Pop science: Stanford engineers stop soap bubbles from swirling

Pop science: Stanford engineers stop soap bubbles from swirling

The spinning rainbow surface of a soap bubble is more than mesmerizing - it's a lesson in fluid mechanics. Better understanding of these hypnotic flows could bring improvements in many areas, from longer lasting beer foam to life-saving lung treatments.

NASA's Aqua satellite sees Super Typhoon Meranti approaching Taiwan, Philippines

NASA's Aqua satellite sees Super Typhoon Meranti approaching Taiwan, Philippines

NASA's Aqua satellite provided a visible image of Super Typhoon Meranti as it continued to move toward Taiwan and the northern Philippines.

Losing teeth raises older adults' risks for physical and mental disability

Losing teeth raises older adults' risks for physical and mental disability

Maintaining good oral health may help older adults prevent a variety of health problems and disabilities. However, the effect of tooth loss on physical or cognitive health and well-being is unknown.

In a study published in the Journal of the American Geriatrics Society, researchers explored this connection. To do so, they examined information from the Japan Gerontological Evaluation Study (JAGES) project.

Five ways to tackle the reproducibility crisis in biomedical research

Five ways to tackle the reproducibility crisis in biomedical research

Daniel Drucker's unofficial laboratory slogan is "I'd rather be third and right, than first and wrong." As a clinician-scientist who has spent 30 years developing new drugs for diabetes, gastrointestinal disease, and obesity, he has seen high-profile journal article after article proclaim the beginning of the end for these diseases, only for the findings to never be discussed again.

Anti-tumor immunity identified with new ovarian cancer treatment strategy

Anti-tumor immunity identified with new ovarian cancer treatment strategy

PHILADELPHIA--(Sept. 13, 2016)-- Few effective treatments have been approved to treat ovarian cancer, the deadliest of all cancers affecting the female reproductive system. Now, new research from The Wistar Institute demonstrates how a drug already in clinical trials could be used to boost anti-tumor immunity and cause T-cells to target the cancer directly while minimizing side effects. The results were published in the journal Cell Reports.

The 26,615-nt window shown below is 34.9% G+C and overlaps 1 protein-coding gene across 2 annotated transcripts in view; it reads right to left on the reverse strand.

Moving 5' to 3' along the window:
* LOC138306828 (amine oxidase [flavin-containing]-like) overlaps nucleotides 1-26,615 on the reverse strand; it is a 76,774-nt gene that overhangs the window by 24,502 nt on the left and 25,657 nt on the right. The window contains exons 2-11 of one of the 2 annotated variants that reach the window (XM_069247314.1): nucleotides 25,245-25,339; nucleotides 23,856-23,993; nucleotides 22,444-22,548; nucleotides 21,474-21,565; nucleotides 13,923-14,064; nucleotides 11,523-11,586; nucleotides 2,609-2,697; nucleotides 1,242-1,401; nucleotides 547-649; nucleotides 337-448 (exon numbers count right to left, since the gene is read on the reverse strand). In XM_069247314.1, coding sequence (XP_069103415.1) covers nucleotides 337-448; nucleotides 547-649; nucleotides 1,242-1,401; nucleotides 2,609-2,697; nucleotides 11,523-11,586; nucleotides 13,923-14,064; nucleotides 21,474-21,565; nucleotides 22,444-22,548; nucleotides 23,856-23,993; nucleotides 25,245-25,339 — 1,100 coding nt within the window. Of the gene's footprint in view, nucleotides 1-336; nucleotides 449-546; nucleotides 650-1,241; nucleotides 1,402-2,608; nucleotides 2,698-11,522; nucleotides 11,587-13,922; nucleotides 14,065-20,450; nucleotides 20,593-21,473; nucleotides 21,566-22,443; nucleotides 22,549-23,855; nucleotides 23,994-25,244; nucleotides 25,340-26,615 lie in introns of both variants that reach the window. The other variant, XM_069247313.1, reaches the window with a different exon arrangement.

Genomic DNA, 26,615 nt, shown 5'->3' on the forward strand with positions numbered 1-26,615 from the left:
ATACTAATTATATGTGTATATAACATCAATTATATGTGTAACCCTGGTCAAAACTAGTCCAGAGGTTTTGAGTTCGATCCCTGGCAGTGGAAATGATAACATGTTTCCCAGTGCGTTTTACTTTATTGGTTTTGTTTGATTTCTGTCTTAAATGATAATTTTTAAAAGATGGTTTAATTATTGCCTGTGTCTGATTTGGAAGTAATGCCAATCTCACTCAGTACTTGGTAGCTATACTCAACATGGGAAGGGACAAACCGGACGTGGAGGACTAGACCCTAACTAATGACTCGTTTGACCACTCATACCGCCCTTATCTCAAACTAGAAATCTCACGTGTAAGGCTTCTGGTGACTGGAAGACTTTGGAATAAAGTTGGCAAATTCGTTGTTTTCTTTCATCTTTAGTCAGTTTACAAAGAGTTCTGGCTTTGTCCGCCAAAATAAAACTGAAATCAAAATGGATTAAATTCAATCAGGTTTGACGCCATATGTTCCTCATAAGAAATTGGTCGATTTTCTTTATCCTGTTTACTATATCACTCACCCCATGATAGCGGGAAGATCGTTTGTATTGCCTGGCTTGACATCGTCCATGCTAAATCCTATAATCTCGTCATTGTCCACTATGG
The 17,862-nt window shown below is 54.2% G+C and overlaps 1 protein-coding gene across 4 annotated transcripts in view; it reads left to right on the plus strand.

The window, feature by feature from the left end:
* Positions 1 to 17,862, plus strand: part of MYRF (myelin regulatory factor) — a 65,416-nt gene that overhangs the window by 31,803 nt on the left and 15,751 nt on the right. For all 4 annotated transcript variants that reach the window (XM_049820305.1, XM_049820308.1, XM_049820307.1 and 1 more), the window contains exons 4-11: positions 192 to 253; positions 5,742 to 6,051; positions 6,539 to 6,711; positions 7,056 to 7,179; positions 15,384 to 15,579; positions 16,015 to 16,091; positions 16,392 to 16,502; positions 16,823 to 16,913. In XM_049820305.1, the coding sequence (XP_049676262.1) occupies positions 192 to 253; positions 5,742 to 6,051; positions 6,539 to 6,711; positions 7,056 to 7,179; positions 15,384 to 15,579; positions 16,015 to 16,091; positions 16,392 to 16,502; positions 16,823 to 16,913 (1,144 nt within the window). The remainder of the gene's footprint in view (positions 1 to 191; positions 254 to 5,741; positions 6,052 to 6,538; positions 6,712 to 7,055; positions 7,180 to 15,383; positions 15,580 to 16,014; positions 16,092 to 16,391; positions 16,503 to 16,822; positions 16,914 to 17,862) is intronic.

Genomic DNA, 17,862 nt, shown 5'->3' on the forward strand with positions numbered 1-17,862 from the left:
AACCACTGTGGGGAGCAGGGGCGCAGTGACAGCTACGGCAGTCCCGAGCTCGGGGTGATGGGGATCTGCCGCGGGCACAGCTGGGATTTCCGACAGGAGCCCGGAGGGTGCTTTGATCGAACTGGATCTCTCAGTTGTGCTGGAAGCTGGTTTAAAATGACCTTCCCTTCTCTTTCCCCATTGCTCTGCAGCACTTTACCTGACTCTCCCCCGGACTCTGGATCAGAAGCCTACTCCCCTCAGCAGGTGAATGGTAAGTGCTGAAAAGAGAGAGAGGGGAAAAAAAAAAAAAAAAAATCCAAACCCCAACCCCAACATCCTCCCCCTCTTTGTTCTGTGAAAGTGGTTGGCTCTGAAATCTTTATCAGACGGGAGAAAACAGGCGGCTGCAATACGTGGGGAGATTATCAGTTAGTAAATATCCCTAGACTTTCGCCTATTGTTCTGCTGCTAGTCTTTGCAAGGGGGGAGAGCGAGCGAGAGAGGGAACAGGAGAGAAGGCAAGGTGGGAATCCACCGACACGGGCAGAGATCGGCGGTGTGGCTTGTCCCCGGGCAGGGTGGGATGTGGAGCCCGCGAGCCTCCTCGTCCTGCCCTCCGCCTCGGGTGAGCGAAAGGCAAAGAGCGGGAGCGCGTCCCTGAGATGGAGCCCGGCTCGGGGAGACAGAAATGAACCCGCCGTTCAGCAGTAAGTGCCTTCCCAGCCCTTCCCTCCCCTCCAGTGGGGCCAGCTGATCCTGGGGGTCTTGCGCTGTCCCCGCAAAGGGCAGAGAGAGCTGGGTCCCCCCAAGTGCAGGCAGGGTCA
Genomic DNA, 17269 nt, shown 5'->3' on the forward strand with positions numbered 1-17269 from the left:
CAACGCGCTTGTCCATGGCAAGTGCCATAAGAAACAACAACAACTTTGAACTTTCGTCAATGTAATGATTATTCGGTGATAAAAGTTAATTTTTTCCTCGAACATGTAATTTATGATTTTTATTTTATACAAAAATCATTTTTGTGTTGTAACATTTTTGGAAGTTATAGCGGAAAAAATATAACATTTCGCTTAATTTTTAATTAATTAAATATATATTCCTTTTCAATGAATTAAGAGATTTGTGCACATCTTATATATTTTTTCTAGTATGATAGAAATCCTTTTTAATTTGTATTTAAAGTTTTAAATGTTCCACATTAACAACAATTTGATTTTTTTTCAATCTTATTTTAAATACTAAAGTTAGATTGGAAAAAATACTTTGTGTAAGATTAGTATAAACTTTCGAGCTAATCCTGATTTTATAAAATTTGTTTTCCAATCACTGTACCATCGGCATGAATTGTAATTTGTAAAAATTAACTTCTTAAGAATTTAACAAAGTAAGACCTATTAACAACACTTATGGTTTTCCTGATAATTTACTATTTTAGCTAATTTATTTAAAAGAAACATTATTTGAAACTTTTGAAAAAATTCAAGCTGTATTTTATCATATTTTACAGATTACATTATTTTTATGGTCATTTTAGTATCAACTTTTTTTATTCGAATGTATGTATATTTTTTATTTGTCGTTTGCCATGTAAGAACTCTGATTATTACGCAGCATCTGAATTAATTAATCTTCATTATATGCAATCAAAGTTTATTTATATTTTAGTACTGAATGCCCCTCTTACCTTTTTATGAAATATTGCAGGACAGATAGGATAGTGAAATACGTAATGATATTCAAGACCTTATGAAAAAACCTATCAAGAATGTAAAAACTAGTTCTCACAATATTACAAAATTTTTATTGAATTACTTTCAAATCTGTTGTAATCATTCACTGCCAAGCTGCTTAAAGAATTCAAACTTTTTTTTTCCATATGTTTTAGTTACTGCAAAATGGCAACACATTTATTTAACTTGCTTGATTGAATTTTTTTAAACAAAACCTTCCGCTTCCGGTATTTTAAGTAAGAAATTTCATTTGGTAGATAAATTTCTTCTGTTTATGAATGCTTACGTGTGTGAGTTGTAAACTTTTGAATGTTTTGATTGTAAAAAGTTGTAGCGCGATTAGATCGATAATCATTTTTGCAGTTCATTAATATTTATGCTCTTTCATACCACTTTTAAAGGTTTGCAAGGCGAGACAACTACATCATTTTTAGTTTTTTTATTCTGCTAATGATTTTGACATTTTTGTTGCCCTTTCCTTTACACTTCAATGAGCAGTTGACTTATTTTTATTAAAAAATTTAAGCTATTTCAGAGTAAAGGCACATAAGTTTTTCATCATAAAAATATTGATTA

Children learn quantifiers in the same order no matter what their language is

Children learn quantifiers in the same order no matter what their language is

A recent study into childhood language in 31 languages, in which UPV/EHU researchers have participated, has reached the surprising conclusion that in all the languages studied, children acquire the quantifiers in the same order, irrespective of the properties of the language in question.

NASA sees formation of Central Atlantic Tropical Storm Ian

The low pressure area known as System 94L developed into Tropical Storm Ian on Sept. 14. NOAA's GOES-East satellite data was made into an animation that showed the development of the central Atlantic storm.

Rap1, a potential new target to treat obesity

HOUSTON - (Sept. 13, 2016) - Scientists at Baylor College of Medicine, the National Institutes of Health and Virginia Tech Carilion Research Institute have discovered a new mechanism in the mouse brain that regulates obesity. The study, which appears in Cell Reports today, shows that this new mechanism can potentially be targeted to treat obesity.

Review article takes rare look at impact of advertising psychiatric drugs

PROVIDENCE, R.I. [Brown University] -- Advertising prescription drugs to consumers is forbidden in most of the world, but since U.S. guidelines were relaxed in 1997, such ads have become nearly ubiquitous in American media. In a newly published review, Brown University researchers examined what has been learned since then about the effect of all that advertising on psychiatric conditions. They found that the data are very limited, but what does exist suggests that ads succeed in driving prescribing with potentially mixed effects on patient care.

Adverse outcomes not improved in novel screen-and-treat program for malaria in pregnancy

A novel strategy to screen pregnant women for malaria with rapid diagnostic tests and treat the test-positive women with effective antimalarials does not lower the risk of adverse pregnancy outcomes compared with treating all pregnant women with the malaria preventive sulfadoxine-pyrimethamine (SP) in sub-Saharan Africa, according to an open label randomized trial published this week in PLOS Medicine by Feiko ter Kuile, of the Liverpool School of Tropical Medicine, and colleagues.